The Pros and Cons of Becoming a Section 8 Landlord

Discover the intricacies of becoming a Section 8 landlord, a role that offers a unique blend of financial rewards and societal contribution by providing affordable housing to vulnerable populations. This guide delves into the operational framework of the Section 8 program, addressing common myths, highlighting the benefits and potential challenges, and offering a step-by-step approach for property owners.

Gemma Smith
Last Updated
September 22, 2022
The Pros and Cons of Becoming a Section 8 Landlord

The quest to ensure that all citizens have access to adequate and affordable housing has long been a priority for the United States, culminating in various federal programs aimed at supporting those in need. 

Among these initiatives, the Section 8 Housing Choice Voucher (HCV) Program stands out as a key mechanism for bridging the affordability gap for vulnerable populations, including low-income families, the elderly, and the disabled. For landlords, this program offers a unique blend of financial benefits and the opportunity to contribute positively to society.

This guide is designed to explore the multifaceted role of landlords within the Section 8 program. We'll break down the operational framework of the program, debunk prevalent myths, assess the advantages and challenges of participation, and provide a roadmap for property owners interested in becoming Section 8 landlords. Let’s get started!

What is Section 8 housing?

Before we dive into the specifics, it's important to clarify exactly what Section 8 is and landlords' roles in this program.

The Section 8 program, also known as the Housing Choice Voucher (HCV) Program, is a federal initiative administered by the U.S. Department of Housing and Urban Development (HUD). Its primary objective is to provide financial assistance to low-income families, the elderly, and the disabled to afford decent, safe, and sanitary housing in the private market.

Participants can choose any housing that meets the requirements of the program, not limited to units located in subsidized housing projects.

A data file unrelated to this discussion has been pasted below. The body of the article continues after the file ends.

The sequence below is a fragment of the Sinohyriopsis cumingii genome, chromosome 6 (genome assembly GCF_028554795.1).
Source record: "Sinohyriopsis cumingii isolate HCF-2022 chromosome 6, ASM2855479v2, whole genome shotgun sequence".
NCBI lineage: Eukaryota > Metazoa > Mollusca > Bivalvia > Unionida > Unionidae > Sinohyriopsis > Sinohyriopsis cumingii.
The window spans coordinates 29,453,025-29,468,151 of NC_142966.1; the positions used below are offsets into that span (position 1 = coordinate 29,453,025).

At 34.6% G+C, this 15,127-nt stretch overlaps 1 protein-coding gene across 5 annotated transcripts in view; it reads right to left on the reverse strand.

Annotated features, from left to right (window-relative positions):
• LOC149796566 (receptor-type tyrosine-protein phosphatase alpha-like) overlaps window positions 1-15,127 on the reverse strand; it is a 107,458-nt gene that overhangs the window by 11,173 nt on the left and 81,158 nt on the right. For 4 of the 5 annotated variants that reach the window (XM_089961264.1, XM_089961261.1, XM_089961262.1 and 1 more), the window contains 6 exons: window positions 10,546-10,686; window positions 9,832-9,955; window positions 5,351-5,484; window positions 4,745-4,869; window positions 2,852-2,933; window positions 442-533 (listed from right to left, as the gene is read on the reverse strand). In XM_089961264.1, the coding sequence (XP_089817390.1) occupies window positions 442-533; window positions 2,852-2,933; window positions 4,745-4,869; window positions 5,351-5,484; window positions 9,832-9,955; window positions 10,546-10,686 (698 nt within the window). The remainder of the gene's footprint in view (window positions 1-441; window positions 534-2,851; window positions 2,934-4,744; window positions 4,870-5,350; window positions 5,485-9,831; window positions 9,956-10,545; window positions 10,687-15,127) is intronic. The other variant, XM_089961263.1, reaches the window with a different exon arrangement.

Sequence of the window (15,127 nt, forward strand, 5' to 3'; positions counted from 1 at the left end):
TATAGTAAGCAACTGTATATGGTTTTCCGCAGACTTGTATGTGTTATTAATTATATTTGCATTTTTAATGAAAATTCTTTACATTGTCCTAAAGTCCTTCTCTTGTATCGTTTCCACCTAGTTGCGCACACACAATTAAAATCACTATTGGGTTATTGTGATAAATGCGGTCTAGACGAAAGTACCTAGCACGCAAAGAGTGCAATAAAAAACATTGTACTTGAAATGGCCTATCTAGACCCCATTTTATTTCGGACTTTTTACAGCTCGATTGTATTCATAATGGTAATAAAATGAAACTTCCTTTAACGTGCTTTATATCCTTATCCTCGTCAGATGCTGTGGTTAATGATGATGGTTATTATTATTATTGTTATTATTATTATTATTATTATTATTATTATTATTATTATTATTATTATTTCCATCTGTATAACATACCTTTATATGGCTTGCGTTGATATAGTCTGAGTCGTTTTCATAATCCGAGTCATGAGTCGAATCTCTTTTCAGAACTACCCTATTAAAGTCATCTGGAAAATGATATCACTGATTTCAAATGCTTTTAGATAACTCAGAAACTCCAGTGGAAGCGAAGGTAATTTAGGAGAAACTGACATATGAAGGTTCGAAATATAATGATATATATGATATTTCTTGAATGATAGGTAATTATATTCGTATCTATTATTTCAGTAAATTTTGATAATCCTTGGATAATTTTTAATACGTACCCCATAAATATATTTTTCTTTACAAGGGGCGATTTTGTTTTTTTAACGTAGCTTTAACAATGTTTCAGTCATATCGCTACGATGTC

According to the Center on Budget and Policy Priorities, over 5.2 million households use federal rental assistance to afford modest housing. This statistic underscores the program's significant impact on enhancing the quality of life for many by providing access to better living conditions.

The role of landlords in the Section 8 program

Landlords play a key role in the Section 8 program by offering their rental properties to eligible tenants. They must ensure their properties meet health and safety standards as determined by HUD and the local Public Housing Authority (PHA).

Once a property is approved, landlords agree to lease to Section 8 tenants and receive a portion of the rent directly from the PHA, with the tenant paying the remainder.

The program benefits landlords, as it provides a consistent rental income stream and access to a wider pool of potential tenants. Moreover, the PHA's direct involvement often results in prompt and reliable payments.

Debunking common myths about Section 8

Myth: Section 8 tenants are unreliable and more likely to damage the property.

Fact: Many Section 8 tenants are responsible renters. Like any tenant group, individual behavior varies. Landlords still have the right to screen Section 8 tenants, ensuring they choose tenants who meet their criteria.

Myth: Landlords have no control over their property once they rent to Section 8 tenants.

Fact: Landlords retain their property rights and responsibilities, including setting the lease terms, maintaining the property, and enforcing lease conditions. The PHA provides additional oversight but does not interfere with the landlord's property management.

Myth: Section 8 involves too much bureaucracy and paperwork.

Fact: While there is an initial process to become a Section 8 landlord, including property inspections and agreement to certain terms, many landlords find the secure payment stream and tenant support services outweigh the administrative overhead.

For more detailed information and resources, landlords can visit the official HUD website or their local PHA's website. These platforms offer comprehensive guides, forms, and FAQs to assist landlords in navigating the Section 8 program effectively.

Pros and cons of Section 8

The Section 8 Housing Choice Voucher program offers both opportunities and challenges for landlords. As we've seen, landlords can tap into a specific rental market segment by participating, resulting in various advantages when certain obstacles are tackled successfully.

Let's take a closer look:


The benefits of Section 8 apply not only to tenants but also to landlords who choose to participate in the Housing Choice Voucher program:

1. Predictable rental income